Seip says that rate-by-peril “may be a necessity in order to keep premiums to continue to be affordable to the average person,” but that brokers would like to see more transparency in how the ratings are generated.”
Following last month’s re-election of Kathleen Wynne’s Liberals, the Insurance Brokers Association of Ontario has encouraged the government to revisit insurance-fraud legislation that died on the order paper in May.
Bill 171 would have brought in tough regulations for the towing industry and stemmed fraud in auto insurance, in addition to fixing the dispute resolution system, which suffers from an intense backlog. These measures would have helped the government achieve its goal of a 15 percent reduction in premiums.
Carroll’s support for Bill 171 was echoed by Don Forgeron of the Insurance Bureau of Canada, who praised the bill in a recent speech to the Economic Club of Canada. Forgeron also called for more “balance” in the industry to ensure that any lowering of premiums in auto insurance is matched by affordable products.
With more companies hiring full-time officers to manage and mitigate risk, brokers need to place less emphasis on their traditional role, according to Gilles Gervais, vice-president, team leader of BFL’s Montreal office.
“We become more advisor than broker,” says Gervais. “We must step away from the old way of doing things, the old insurance broker’s roles that we all know.” He says this shift toward risk managers has come as companies become more aware of emerging risks, like cyber threats. “Ten years ago, we were not talking about cyber risks,” but it is no longer a niche concern—it affects everyone. “We all face this risk, but customers like banks are more exposed because of the information they have. What is it worth, the information you collect?”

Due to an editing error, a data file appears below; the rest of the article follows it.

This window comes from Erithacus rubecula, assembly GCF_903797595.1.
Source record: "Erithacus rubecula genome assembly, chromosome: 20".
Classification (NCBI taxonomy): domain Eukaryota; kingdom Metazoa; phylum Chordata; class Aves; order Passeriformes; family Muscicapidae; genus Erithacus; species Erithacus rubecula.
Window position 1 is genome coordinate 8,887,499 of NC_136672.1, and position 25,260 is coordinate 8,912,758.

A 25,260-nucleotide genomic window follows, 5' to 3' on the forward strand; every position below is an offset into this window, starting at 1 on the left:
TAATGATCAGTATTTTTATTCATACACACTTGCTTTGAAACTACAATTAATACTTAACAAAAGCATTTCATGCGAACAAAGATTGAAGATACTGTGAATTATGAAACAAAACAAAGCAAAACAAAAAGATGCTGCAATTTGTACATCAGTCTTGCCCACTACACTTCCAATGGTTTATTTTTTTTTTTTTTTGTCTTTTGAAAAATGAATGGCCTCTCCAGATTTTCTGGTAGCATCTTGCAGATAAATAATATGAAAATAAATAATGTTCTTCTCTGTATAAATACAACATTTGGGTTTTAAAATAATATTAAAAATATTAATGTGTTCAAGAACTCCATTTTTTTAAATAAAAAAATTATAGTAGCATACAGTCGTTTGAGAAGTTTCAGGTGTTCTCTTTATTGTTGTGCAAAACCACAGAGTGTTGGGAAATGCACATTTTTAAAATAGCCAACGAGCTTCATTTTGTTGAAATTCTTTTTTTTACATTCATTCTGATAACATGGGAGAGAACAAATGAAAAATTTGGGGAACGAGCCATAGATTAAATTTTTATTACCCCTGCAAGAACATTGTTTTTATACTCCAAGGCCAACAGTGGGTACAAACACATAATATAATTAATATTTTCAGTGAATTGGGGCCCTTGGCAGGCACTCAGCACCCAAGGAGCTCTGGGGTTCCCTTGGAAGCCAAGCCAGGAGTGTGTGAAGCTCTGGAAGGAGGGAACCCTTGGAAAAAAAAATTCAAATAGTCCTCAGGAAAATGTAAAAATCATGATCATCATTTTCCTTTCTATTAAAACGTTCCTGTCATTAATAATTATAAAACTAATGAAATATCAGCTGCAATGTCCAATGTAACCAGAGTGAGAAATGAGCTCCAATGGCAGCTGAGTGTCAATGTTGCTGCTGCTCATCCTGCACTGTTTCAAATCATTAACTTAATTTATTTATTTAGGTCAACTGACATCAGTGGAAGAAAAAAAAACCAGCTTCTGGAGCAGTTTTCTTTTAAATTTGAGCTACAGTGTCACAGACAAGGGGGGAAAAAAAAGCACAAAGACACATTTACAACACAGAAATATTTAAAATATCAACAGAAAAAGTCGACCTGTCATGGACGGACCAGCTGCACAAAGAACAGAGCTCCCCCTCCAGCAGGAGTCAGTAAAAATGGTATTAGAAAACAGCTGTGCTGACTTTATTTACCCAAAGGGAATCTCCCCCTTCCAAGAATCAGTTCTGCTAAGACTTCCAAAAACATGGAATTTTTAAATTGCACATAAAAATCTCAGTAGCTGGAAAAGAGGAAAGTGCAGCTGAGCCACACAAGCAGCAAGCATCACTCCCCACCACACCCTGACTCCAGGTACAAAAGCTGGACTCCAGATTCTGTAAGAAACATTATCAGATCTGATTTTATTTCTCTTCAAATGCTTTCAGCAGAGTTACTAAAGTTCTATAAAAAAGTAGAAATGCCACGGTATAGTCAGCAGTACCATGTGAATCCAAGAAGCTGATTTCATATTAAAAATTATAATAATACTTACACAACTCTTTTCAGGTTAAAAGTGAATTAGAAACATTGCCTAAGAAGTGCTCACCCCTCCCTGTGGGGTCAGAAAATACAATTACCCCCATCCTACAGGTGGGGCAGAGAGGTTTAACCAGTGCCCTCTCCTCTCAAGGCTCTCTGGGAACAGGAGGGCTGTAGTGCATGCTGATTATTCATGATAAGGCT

Brokers need to be able to help customers answer these questions and develop products that protect them from risks that remain nebulous to many.
Newfoundland & Labrador
Here, the issue is the Incredible Shrinking Market for Consumers. Economical announced earlier this year that it would pull out of the province in the fall, shortly after Intact announced its acquisition of Metro General Insurance, which has been in the province for more than 40 years. These moves follow Travelers’ acquisition of The Dominion late last year.
“The choice that the consumer has is certainly shrinking,” says CJ Nolan, president of the Insurance Brokers Association of Newfoundland and Labrador. “We’re just concerned that if another market pulls out, it puts us in an even more precarious situation.”
Nolan adds that IBAN has brought the brokers’ concerns to the government, and is asking the province to look at the cap model in other Atlantic provinces and consider whether it works better than Newfoundland and Labrador’s deductible model. “We’re not going to tell government what we think is better, but at the end of the day, all the other Atlantic provinces, especially Nova Scotia and New Brunswick, are attracting new carriers, and we’re not.”
Copyright 2014 Rogers Publishing Ltd. This article first appeared in the July 2014 edition of Canadian Insurance Top Broker magazine
This story was originally published by Canadian Insurance Top Broker.